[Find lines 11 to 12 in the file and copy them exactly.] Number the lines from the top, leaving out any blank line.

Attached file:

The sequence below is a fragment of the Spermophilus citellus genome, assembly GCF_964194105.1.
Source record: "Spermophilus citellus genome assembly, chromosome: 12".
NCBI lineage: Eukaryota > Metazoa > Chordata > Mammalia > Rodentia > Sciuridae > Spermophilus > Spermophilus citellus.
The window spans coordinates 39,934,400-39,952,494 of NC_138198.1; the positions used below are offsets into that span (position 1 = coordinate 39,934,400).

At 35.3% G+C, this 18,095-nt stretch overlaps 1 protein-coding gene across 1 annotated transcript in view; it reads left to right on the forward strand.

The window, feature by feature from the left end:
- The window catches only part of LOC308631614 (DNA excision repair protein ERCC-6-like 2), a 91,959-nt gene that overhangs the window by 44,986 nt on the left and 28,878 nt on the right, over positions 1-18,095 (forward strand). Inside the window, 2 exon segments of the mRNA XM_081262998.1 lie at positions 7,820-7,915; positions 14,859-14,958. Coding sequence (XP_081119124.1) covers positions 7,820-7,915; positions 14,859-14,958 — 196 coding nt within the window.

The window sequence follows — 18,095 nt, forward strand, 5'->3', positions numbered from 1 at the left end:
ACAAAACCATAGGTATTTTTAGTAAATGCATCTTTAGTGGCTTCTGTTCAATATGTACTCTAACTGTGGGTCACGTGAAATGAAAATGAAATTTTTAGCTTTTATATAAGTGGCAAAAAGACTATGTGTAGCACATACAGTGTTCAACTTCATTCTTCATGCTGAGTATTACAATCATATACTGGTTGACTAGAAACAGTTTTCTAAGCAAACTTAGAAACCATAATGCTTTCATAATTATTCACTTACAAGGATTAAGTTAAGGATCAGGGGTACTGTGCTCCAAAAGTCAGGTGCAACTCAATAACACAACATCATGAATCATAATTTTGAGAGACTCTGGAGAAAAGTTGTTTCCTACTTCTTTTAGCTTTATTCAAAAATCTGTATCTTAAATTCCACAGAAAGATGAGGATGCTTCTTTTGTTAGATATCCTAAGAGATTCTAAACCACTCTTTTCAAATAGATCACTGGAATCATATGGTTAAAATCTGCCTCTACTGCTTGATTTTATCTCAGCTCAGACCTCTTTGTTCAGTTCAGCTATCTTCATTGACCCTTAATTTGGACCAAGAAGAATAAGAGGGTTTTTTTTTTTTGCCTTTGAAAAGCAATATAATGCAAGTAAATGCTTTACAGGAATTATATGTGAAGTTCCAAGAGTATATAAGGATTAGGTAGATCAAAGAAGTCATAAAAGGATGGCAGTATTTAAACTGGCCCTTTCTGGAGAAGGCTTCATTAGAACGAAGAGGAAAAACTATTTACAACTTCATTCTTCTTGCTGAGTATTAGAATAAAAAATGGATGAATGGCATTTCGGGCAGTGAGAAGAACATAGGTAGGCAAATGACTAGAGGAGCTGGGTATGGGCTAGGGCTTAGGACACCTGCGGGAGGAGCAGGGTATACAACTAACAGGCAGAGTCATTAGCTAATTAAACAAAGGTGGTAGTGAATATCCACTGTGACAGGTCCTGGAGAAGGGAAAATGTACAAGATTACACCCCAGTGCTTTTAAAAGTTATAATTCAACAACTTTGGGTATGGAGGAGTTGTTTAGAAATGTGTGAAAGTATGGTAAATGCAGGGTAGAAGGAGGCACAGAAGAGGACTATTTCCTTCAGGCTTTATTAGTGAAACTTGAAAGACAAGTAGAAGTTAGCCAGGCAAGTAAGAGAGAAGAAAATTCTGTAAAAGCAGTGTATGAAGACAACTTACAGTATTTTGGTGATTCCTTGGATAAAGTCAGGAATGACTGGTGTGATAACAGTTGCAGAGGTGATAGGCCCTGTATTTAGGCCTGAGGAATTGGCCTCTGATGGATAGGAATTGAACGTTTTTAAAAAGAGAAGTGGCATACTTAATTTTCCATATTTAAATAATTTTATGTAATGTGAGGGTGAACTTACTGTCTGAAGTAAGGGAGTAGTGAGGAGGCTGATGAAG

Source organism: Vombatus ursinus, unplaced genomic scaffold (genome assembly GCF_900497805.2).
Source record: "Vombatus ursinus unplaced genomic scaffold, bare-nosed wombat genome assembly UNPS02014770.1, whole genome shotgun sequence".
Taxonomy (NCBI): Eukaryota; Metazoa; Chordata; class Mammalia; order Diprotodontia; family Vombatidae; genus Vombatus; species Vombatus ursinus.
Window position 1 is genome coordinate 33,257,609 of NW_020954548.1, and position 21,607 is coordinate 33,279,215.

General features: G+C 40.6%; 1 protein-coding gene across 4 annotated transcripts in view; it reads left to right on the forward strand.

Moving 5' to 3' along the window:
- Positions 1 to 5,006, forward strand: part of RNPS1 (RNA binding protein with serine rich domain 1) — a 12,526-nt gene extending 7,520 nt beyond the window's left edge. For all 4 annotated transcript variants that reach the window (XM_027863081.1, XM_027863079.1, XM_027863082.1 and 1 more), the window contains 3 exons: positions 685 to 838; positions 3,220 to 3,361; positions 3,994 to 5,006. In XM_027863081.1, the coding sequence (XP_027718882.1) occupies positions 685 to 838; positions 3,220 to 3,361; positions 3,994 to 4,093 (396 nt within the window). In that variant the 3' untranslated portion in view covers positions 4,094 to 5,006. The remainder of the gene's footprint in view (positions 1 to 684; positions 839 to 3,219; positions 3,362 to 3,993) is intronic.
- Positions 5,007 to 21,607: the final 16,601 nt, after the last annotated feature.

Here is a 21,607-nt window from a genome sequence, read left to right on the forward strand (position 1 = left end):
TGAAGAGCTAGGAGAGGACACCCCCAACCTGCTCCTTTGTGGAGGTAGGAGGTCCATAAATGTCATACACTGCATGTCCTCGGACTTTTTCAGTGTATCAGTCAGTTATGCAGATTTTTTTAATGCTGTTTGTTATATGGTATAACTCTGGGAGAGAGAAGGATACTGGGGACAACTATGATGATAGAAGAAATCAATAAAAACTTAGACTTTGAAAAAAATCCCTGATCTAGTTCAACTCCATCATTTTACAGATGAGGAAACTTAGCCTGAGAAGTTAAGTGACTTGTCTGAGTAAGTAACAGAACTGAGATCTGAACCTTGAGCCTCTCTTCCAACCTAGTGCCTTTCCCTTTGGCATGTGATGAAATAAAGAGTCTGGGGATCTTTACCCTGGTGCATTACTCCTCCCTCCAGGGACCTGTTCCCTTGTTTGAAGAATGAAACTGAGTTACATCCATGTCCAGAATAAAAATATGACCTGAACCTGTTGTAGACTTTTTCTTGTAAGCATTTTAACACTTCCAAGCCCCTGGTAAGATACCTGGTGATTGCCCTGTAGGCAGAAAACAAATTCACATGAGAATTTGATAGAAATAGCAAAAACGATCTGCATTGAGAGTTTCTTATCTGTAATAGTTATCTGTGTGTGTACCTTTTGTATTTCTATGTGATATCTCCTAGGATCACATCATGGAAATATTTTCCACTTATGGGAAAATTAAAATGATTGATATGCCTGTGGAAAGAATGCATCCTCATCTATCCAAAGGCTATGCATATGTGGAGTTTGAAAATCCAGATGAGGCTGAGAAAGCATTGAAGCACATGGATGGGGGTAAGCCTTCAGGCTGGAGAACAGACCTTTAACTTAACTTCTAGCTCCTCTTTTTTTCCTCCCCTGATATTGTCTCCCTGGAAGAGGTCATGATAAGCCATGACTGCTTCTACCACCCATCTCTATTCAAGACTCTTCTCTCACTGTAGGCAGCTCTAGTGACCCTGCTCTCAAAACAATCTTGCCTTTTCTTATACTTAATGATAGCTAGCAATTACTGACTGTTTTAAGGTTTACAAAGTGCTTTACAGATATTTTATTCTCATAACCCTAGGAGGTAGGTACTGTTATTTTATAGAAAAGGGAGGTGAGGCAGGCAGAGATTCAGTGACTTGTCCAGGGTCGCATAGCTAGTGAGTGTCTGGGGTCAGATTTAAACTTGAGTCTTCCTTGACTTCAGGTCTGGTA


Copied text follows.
Source record: "Vombatus ursinus unplaced genomic scaffold, bare-nosed wombat genome assembly UNPS02014770.1, whole genome shotgun sequence".
Taxonomy (NCBI): Eukaryota; Metazoa; Chordata; class Mammalia; order Diprotodontia; family Vombatidae; genus Vombatus; species Vombatus ursinus.